The performance of the IGCCC was examined within several subsets of patients. Although the IGCCC was not developed for these particular cohorts, it performed equally well (a) within females; (b) within non-metastatic disease (stage I/II); and (c) within patients >6 months of age (i.e., excluding 10 patients who were less than 6 months of age for whom an elevated AFP might have been normal for age) (data not shown). In each case, results were similar to those obtained in the overall cohort.


Several of the factors used to stratify adult patients (AFP, LDH, and mediastinal primary) were found to be prognostic of outcome in pediatric patients, and therefore potentially useful in pediatric-risk stratification. HCG level, however, was not found to be prognostic of outcome. In this pediatric population, 95% of the patients had HCG ≤5,000 IU/L, none of the patients had a level >50,000 IU/L, so the adult cutpoint is not informative for pediatric patients. No data were available in this cohort on the presence of non-pulmonary visceral metastases. Because non-pulmonary visceral metastases are very rare in pediatrics, it is doubtful that this additional factor would be helpful for pediatric-risk group assignment. In addition, among pediatric patients, age was predictive of outcome; patients ≥15-years-old had worse outcome than younger children.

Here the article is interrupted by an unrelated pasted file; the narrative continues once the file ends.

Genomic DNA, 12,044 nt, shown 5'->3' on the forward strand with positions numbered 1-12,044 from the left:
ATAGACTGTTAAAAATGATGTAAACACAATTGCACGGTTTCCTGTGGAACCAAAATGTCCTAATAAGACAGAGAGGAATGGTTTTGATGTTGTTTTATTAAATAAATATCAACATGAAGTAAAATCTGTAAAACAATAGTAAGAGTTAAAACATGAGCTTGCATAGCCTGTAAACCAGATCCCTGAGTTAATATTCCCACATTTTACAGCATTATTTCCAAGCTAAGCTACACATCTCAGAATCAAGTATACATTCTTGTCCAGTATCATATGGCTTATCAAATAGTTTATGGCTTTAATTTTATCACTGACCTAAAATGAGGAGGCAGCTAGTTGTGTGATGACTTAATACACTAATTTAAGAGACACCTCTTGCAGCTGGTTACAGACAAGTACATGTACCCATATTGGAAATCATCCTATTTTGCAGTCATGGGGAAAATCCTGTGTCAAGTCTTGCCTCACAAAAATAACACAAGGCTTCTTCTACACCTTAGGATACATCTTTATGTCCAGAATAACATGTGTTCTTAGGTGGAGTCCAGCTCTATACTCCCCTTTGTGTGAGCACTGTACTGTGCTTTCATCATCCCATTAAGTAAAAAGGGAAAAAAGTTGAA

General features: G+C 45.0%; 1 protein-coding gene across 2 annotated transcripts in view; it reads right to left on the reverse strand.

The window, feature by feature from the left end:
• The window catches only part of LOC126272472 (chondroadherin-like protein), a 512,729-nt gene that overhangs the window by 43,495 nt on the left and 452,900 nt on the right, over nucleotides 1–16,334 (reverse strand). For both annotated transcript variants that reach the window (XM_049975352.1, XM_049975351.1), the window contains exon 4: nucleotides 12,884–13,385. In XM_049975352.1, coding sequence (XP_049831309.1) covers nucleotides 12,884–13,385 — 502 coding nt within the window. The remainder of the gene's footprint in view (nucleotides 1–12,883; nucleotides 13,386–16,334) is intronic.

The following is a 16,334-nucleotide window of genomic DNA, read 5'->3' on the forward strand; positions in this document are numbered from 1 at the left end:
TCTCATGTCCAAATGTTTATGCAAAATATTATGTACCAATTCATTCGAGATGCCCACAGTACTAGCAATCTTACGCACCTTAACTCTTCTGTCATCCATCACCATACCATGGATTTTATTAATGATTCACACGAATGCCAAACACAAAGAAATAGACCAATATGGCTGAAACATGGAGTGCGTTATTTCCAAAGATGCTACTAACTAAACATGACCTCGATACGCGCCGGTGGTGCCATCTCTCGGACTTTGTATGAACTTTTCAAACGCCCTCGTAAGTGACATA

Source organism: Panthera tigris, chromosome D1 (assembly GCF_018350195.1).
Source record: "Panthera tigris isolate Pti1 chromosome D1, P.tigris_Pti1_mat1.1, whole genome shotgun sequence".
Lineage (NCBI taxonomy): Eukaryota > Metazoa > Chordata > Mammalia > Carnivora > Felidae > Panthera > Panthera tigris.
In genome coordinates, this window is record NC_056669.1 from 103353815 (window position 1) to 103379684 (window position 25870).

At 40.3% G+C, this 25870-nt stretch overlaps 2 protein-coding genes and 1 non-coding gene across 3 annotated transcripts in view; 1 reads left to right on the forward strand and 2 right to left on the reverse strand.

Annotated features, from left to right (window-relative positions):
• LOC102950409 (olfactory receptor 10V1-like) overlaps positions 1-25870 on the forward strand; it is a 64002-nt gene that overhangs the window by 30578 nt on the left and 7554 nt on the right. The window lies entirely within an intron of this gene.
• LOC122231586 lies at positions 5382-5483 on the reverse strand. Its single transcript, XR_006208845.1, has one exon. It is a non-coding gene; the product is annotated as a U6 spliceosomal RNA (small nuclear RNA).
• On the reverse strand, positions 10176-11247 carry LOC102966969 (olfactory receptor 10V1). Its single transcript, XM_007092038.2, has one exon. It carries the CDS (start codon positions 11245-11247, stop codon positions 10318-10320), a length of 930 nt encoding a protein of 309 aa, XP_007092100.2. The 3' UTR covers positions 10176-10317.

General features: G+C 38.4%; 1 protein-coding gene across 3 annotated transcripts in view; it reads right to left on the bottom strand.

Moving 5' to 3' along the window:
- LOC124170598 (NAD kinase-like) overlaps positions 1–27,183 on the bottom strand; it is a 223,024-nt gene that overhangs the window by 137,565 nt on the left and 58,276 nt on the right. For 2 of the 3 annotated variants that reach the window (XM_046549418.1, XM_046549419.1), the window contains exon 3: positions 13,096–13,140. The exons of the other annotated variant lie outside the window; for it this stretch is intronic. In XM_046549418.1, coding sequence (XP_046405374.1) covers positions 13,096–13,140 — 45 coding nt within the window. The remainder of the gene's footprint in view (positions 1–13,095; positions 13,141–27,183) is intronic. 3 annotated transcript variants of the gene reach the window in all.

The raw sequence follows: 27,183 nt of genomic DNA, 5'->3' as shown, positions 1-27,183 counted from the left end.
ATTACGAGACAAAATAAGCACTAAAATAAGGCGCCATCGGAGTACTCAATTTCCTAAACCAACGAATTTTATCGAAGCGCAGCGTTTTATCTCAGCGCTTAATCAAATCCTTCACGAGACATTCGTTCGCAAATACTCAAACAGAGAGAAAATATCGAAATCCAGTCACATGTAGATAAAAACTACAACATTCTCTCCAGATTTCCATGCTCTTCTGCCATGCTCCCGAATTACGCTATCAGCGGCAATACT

At least four other studies of pediatric germ cell tumors have been conducted to identify prognostic factors. It is important to note that prognosis is largely dependent on the patient having received the most appropriate treatment and so any analysis of risk factors is confounded by differences in treatment. French investigators found that elevations of AFP >10,000 ng/ml predicted worse outcome [4]. In univariate analysis, site and stage were also predictive of poor outcome, but only AFP was significant in multivariable analysis. Combining the three factors, however, the French investigators were able to identify three risk groups with significantly different outcomes (100% vs. 81% vs. 43%).